I finally finished! This top wasn't that hard to make, but it sure took me awhile to complete it. I kept getting sidetracked by life: work, kids, and knitting. ;)
The back of this Sandra Betzina top is really lovely, but I didn't care for the wrap front. Wrap fronts are generally not friendly to the uber busty, unless said uber busty person likes to emphasize the bust. It's fine if that's what you want, but it's not for me.
At first, I was planning to replace the wrap front with a seam down the center front, but a friend and fellow ASG member, Dorothy K, suggested a zipper. A zipper! Brilliant!
I also didn't like the bust dart. I really don't care for bust darts in knits - it difficult to make them look good. I prefer to ease the bust fullness in at the side seam. I find that slight gathering at the side seam (at bust level) is less objectionable than a dart in a knit. And sewing a nice-looking dart in the bamboo knit would be next to impossible.
- Bamboo knit in slate blue from FabricMart
- Lightweight 22" separating YKK zipper from Britex
- 1/2" Steam-a-seam Lite 2 for the zipper and hems.
Alterations and construction notes:
- I cut a size H, which is larger than my usual F, but, according to the finished measurements on the pattern, I needed the room at the bust. I did not muslin this top. Later, when I was sewing the final seams, I ended up removing inches from the side/underarm seam, so I probably ended up making a size F or smaller.
- I shorted the sleeves 3 inches. I typically shorten the sleeve 1" to 1-1/2", so this sleeve is very long.
- The ruching at the lower sleeve was problematic. The pattern instructs you to sew 3/8" elastic to the seam allowance on the inside to create the ruched effect. When I did this, it looked awful - a real mess. I ripped it out and, instead, gathered the seam and stitched it to twill tape. This gave me more control and the result looked better.
- I eased the fullness from the dart at the side seam and eliminated the dart.
- I measured 5/8" from the CF line and chopped the pattern off. I inserted a separating zipper at CF, but a seam would have worked as well.
- I added pockets to the side seams. Just what is it with all these patterns that don't include pockets?? Since I make most of my clothes, I've been far too pocket-less lately. Please put pockets on the pattern and make them interesting!! We can always leave them off if we want. Vogue, are you listening? :)
- I eliminated all facings. The hood extends all the way around the neckline. I stitched the hood to the jacket, right-side-to-right-side. I serged the seam, folded it down, and topstitched from the outside. This is how hoodies are commonly made in RTW. I checked. ;)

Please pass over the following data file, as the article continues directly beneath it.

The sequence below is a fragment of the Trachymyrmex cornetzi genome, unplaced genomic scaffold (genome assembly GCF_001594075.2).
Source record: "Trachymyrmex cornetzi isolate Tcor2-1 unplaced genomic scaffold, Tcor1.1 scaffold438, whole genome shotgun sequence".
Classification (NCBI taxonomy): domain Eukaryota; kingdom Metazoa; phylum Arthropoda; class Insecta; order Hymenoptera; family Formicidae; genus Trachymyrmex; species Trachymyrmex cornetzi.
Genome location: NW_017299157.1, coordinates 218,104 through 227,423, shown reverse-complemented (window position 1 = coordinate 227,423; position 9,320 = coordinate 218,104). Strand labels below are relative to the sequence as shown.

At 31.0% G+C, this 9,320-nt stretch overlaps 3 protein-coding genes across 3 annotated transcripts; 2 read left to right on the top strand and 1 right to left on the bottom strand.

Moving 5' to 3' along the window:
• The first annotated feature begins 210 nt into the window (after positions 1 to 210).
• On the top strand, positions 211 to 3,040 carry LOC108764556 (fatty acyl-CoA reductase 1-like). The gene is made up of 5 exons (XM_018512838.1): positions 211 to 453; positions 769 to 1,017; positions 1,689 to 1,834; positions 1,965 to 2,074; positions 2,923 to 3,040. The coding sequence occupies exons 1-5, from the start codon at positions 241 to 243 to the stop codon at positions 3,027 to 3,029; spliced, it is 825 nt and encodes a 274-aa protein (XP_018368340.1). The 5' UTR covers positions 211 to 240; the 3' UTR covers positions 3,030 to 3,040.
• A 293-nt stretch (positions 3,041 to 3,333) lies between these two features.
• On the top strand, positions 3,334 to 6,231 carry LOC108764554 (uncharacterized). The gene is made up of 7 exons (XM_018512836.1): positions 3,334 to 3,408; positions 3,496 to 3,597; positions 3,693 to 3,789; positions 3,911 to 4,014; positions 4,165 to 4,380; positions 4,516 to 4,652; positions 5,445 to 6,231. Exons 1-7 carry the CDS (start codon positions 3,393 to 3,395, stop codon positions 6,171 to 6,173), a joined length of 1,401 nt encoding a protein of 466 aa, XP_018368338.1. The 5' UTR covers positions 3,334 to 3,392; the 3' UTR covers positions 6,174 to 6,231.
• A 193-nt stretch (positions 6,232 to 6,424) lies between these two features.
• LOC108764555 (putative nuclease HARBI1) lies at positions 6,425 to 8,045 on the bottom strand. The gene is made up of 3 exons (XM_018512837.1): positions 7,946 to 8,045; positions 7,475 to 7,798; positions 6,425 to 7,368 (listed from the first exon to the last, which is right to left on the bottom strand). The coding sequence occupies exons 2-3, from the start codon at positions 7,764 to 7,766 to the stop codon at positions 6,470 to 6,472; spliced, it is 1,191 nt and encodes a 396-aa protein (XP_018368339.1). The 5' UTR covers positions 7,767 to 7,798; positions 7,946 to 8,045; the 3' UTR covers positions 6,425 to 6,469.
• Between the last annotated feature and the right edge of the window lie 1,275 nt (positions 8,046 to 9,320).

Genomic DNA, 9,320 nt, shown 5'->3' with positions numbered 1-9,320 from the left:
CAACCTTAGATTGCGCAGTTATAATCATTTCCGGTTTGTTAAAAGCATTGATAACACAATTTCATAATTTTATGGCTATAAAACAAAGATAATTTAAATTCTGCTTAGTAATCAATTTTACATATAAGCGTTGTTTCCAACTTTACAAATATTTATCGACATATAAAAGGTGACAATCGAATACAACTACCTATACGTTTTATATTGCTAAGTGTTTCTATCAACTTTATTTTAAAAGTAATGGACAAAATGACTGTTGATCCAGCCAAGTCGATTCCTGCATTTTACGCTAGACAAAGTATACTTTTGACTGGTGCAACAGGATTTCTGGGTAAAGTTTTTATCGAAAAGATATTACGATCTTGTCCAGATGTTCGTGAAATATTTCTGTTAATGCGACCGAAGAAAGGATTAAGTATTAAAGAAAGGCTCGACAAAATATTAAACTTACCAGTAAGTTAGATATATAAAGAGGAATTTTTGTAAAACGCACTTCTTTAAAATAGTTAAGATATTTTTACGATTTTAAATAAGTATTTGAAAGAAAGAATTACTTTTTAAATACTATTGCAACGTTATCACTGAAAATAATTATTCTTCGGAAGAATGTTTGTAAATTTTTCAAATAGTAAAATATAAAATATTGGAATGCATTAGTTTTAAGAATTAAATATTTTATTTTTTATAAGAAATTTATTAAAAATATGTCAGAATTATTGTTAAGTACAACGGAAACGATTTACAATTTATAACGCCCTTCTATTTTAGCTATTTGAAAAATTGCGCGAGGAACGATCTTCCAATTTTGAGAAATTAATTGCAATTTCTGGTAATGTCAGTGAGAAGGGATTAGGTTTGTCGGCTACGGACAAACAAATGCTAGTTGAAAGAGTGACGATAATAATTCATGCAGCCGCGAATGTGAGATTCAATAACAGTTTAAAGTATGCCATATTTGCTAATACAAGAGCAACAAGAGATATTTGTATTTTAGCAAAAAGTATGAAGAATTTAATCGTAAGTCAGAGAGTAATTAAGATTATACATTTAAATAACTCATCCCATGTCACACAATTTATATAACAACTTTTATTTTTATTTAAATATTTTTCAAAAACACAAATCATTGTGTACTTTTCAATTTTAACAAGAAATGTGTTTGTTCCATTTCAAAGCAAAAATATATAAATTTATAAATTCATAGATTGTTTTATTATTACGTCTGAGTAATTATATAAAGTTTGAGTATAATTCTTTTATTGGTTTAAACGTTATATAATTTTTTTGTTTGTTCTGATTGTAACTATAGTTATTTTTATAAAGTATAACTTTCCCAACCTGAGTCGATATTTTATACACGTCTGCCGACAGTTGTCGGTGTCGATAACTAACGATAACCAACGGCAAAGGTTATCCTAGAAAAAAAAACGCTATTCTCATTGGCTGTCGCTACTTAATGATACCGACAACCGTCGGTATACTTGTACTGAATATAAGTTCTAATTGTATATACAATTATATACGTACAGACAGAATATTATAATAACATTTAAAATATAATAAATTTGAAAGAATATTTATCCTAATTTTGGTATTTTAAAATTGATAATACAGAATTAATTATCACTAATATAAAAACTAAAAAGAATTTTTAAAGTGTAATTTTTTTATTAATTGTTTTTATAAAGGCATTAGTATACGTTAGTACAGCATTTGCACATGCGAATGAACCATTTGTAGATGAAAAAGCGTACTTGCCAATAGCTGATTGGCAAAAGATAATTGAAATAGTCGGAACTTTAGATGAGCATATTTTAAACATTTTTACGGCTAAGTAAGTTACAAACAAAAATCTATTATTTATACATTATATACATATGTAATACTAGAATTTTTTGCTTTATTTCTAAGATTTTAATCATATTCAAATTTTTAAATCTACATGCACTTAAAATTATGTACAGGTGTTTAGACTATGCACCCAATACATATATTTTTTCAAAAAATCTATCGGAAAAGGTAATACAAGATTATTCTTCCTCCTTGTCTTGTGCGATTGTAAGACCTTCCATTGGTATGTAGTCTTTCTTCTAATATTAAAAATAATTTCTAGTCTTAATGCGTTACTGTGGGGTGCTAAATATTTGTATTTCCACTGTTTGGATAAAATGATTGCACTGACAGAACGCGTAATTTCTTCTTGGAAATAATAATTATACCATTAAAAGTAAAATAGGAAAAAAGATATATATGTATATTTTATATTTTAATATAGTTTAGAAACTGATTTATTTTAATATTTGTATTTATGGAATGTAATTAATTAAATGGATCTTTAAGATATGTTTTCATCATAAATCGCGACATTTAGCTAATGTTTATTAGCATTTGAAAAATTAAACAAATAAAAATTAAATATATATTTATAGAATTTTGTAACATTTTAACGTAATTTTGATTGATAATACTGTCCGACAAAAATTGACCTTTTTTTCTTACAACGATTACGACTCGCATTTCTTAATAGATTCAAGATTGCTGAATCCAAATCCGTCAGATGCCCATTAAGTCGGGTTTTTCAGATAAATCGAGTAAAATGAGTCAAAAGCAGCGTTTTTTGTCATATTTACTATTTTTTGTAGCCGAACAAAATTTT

The back panels pinned and ready for stitching.
I've already posted my recommendations on sewing with bamboo knit, so I won't repeat that here. This pattern needs a fabric with drape, so the bamboo worked well, overall, though it was challenging to topstitch the back seams with minimal puckering. A walking foot or a teflon foot would probably have helped.
Comments and what I would do differently next time:
- It was easy to install the separating zipper. I first turned the seam allowance under at CF and secured it with Steam A Seam 2 Lite. I then hand basted the zipper in place and stitched, with the zipper tape face up and a zipper foot on the machine.
- This top features dolman-style sleeves with ruching below the elbow. The dolman sleeve is pieced because the lower sleeve is cut as a semi-circle – this creates a longer seam on top of the arm – this becomes the ruched seam. The shorter seam, below the arm, is not ruched. Sandra calls this an "elephant sleeve."
While this is clever in theory, I found it fiddly in practice. The instructions have you stitch a 12" length of 3/8" elastic to the longer seam to create the ruching, the way you might sew elastic to a pantie leg. This approach did not work for me, so I ripped it out and gathered the seam using the same technique you'd use to gather a woven: basting stitches that are pulled to form gathers. I then secured the gathers to a length of twill tape.
I found this process fairly fiddly and I was not entirely happy with the final ruching. If I make this again, I plan to replace the dolman sleeve with a set-in sleeve and would probably eliminate the ruching.
- Let's talk about the hood for a second. This top features a hood that is really a stylized collar. Yes, you could use it as a hood, but it's much larger than a hood should be, whereas it creates a nice collar and a flattering "topper" for the back detailing. The pattern calls for the hood to be self lined, and I think this is a mistake. At first I was planning to leave the hood unlined. I had pinned the unlined hood to the top and tried it on and it was perfect.
However, there was one tiny little problem. If the hood is not lined, the inside seam shows. Since the hood would primarily be worn down, that seam would show pretty much always. Meaning I would want it to have a nice serged finish. However, I have no blue serger thread. In fact, the only serger thread I have is black. I didn't want to buy blue serger thread for this one seam, so I went ahead and lined the hood.
Big mistake. As a single thickness, this hood was perfect. As a lined hood, it's too heavy. It is "ok", and it won't affect my wearing of the top, but it would be perfect without that extra layer. So, I suggest that you don't line this hood and finish the seam in whatever way you want. (I considered a lapped seam finish but didn't care for it in the bamboo.)
- This top would also be cute in a shorter length.